Two weeks of protests in Tunisia

By Brian Smith
14 April 2000

Recent disturbances in Tunisia have been described by the French newspaper Le Monde as "the first warning shots aimed at President Ben Ali".

The first popular protests since the “bread riots” of 1984 began when the professional drivers (taxi-drivers and long-distance cab and lorry drivers) staged a three-day strike in the capital Tunis, against the introduction of new, stricter licences, which they fear will give the police even greater reason to stop, search and intimidate them.

Most worrying for the government is the combination of forces that have been drawn into the protests. The drivers strike was followed by demonstrations of high school and college students, supported by unemployed youth and other sections of the population. They have taken place in the disadvantaged areas in the outskirts of some large cities and in many surrounding small towns—Zarzis, Gabes, El Hamma, Chenini, Medenine, Jerba, Ben Gardane, Kebili, Douz, Medhila, Moulares, Gafsa, Jebeniana, Sfax, Kasserine and Beja.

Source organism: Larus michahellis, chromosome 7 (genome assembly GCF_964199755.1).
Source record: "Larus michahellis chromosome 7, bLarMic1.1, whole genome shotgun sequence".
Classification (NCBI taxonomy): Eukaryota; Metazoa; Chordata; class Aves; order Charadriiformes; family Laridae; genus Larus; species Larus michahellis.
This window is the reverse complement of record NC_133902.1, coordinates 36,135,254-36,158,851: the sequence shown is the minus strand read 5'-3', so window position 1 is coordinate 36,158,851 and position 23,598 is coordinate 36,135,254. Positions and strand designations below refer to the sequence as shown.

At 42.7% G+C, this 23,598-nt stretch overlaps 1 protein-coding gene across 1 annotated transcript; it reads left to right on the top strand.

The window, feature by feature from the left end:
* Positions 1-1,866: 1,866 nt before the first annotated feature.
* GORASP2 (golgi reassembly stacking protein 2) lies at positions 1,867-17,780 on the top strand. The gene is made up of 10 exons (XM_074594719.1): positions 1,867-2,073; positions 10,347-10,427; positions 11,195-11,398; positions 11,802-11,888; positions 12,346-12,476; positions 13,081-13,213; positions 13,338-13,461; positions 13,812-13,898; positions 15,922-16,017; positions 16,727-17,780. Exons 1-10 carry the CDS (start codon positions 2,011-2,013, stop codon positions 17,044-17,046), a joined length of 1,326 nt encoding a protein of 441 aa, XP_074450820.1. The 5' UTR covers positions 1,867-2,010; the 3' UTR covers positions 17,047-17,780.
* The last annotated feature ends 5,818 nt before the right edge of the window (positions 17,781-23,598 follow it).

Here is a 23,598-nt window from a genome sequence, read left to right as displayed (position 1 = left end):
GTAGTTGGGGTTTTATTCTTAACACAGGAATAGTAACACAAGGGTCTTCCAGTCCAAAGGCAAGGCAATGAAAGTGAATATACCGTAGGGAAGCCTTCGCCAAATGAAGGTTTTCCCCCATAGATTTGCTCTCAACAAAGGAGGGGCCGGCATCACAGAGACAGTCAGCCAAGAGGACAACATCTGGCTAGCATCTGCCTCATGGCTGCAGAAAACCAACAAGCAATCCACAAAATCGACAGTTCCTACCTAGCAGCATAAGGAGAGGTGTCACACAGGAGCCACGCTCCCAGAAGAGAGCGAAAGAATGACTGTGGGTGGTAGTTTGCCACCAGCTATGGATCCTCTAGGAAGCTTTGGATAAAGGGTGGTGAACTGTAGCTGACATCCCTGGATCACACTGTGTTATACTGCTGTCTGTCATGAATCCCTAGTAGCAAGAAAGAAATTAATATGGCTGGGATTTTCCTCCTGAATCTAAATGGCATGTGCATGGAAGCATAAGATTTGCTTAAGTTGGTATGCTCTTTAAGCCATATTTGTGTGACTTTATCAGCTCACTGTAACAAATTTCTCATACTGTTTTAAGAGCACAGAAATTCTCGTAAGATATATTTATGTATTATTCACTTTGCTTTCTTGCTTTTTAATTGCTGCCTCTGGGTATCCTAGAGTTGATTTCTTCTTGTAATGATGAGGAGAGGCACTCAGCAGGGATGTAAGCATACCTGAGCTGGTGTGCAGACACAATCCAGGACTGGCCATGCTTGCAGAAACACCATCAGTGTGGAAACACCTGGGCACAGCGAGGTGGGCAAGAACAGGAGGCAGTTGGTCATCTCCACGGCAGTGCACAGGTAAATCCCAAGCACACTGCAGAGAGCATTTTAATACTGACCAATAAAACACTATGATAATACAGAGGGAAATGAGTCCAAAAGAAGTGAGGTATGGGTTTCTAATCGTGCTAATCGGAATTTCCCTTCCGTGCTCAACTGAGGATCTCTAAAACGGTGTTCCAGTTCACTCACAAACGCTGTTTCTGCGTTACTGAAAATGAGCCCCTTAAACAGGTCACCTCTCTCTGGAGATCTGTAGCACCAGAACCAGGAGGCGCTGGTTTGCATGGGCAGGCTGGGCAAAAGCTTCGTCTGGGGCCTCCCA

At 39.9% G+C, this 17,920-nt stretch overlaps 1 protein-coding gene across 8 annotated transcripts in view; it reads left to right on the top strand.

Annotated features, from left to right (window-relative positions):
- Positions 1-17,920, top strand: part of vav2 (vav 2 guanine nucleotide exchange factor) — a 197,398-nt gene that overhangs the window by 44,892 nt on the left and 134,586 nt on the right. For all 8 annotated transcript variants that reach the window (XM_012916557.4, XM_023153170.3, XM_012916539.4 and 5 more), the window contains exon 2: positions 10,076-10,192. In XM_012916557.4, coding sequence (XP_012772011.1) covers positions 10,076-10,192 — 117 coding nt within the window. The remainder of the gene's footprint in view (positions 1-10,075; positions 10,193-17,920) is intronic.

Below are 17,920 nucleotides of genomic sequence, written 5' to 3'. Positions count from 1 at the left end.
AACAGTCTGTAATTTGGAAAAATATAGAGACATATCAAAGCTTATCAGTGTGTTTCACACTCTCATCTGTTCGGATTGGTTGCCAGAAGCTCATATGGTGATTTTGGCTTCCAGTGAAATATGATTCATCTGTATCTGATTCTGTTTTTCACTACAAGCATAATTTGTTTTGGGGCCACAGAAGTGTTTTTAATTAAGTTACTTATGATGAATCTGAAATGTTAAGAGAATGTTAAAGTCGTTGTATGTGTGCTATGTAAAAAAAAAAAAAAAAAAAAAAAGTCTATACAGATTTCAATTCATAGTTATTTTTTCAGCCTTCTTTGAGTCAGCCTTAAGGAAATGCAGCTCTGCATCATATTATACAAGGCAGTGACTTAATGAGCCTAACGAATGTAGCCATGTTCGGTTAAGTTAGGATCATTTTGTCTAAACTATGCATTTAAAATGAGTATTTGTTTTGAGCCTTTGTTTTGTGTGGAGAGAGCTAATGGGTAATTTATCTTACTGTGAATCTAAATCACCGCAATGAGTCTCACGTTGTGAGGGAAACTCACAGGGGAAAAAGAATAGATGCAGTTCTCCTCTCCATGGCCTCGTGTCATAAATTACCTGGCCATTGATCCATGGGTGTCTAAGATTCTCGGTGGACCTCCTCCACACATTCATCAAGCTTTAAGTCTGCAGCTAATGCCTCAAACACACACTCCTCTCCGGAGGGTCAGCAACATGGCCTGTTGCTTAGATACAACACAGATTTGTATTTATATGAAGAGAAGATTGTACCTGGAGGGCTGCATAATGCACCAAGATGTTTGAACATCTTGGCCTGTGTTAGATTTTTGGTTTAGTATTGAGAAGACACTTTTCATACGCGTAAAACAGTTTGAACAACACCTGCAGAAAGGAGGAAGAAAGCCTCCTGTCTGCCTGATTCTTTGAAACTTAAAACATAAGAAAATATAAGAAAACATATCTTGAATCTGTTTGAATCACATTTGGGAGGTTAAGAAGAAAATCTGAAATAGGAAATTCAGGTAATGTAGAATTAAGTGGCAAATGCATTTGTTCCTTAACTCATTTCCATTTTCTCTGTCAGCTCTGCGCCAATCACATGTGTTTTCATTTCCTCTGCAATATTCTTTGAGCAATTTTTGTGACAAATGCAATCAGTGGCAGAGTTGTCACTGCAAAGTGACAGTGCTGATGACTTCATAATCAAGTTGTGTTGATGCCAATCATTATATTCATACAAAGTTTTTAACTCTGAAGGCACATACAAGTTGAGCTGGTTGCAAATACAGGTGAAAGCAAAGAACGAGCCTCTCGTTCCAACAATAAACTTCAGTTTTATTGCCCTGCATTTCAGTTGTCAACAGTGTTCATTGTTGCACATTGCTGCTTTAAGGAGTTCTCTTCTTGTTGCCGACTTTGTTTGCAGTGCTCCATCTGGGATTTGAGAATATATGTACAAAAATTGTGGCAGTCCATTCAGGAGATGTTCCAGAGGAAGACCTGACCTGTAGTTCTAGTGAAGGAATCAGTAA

A news blackout by the Tunisian media has made it difficult to assess the full extent and details of the protests. But they are believed to have been mounted by students in opposition to the introduction of stricter rules on examinations, and rumours of impending price rises by as much as 50 percent in the cost of bread and other essential items. This caused unemployed youths and other workers to join the demonstrations, which continued for up to 10 days.

Protesters attacked many symbols of government, including public institution buildings. Workers employed by British Gas, which is treating natural gas in the city of Sfax, joined the demonstrations following the announcement of job cuts.

The protests were only halted by a massive clampdown by the police, who arrested hundreds of youth, many of them at night. Most were later released, though there are thought to be around 70 who have been charged with public order offences.